Posts Tagged ‘theology’

Often the idea of theology or doctrine brings to mind really thick and dusty books along with old stuffy professors using big words that no one knows. It sounds boring and pretty much pointless to the day to day life of ordinary folks.

But is this true? Or can theology and right doctrine actually be a means by which we stir up our affections for the Lord and deepen our relationship with Christ?

You don’t talk about politics and religion in polite company. That’s the conventional wisdom, anyway. The idea being that these are such devisive topics that it will quicly turn impolite. However, I would say that to never consider or discuss such important, life-affecting issues with at least close friends and family may be downright rude. Of course, if opinions were money I would be both wealthy and generous.

I once had a systematic theology book given to me titled “Practical Theology”. It was sitting on my coffee table, and a friend commented something like “‘Practical Theology’, isn’t that a contradiction?” I was floored. This was by no means a dimwitted, shallow-minded, surface-level thinker. She was the sort to think things through and not shy from tough issues. So hearing her claim that a person’s thoughts on God had no practical purpose was astonishing. Once I unleashed a rant on her stating the error of her ways (maybe not the wisest approach), she did back track a little and conceded some, but still, this has rolled around in my brain for years now.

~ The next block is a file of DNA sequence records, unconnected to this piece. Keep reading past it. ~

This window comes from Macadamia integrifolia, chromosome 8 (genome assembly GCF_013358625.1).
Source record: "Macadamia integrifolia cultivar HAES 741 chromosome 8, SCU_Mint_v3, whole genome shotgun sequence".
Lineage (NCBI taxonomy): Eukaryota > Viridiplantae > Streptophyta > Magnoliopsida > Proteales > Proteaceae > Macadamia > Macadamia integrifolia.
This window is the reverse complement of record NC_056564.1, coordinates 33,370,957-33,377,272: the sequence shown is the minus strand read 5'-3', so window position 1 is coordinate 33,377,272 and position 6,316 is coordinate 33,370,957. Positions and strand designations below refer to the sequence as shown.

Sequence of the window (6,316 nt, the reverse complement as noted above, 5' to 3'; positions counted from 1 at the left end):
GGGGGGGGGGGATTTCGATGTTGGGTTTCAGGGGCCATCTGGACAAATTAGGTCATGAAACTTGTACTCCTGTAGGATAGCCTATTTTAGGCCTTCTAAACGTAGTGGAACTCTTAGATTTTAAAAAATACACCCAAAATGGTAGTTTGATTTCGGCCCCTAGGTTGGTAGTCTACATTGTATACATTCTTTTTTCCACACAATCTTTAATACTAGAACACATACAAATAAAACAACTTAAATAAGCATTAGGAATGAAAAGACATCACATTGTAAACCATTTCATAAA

However, I am understanding more and more where this idea comes from. We live in a bizaar type of cultural skitzophrenia where we buy into both naturalism and relativism at the same time.

Naturalism, usually taught through public education, claims that only what can be observed in the physical world is real and (in most cases) denies any non-natural, super-natural or metaphysical explanations of things. If such things do exist they are perceived as irrelevant.

Relativism on the other hand, usually gained through media/entertainment, is all about experience and feelings, claiming that we can’t really know anything for sure so everything is true/good/etc. as long as we believe it is.

So we are trained in school that supernatural things don’t matter (if they even exist), and trained by pop-culture to go with what we feel. “So God, if He even exists, is not something I feel like thinking about (you know with the judgment and morality thing), so therefore it doesn’t matter because I choose what is important for me … and besides I can’t see Him anyway, if He’s even real.”

Is it any wonder that even more deeply thinking people would consider the study of God as an impractical pursuit?

One of my favorite quotes is from AW Tozer in “Knowledge of the Holy” where he explains, “What comes into our minds when we think about God is the most important thing about us,” and “because we are the handiwork of God, it follows that all our problems and their solutions are theological.”

There is no more practical question for human beings than what we believe about God, who He is, and who we are related to Him. That understanding will shape every other belief, choice and aspect of our lives. However, since He is both outside of nature and absolutely objective, this runs against the grain of both the naturalism and the relativism in which we culturally walk daily.

Our culture screams at us to not worry about or not waste our time with seeking God or thinking about theological things, meanwhile our heart whispers to us that we were made for something more than this world has to offer. As CS Lewis said, “If we find ourselves with a desire that nothing in this world can satisfy, the most probable explanation is that we were made for another world.”

With that in mind, knowledge of God and related things (theology) becomes the most practical thing in our lives. That being the case, how could we NOT discuss this with others?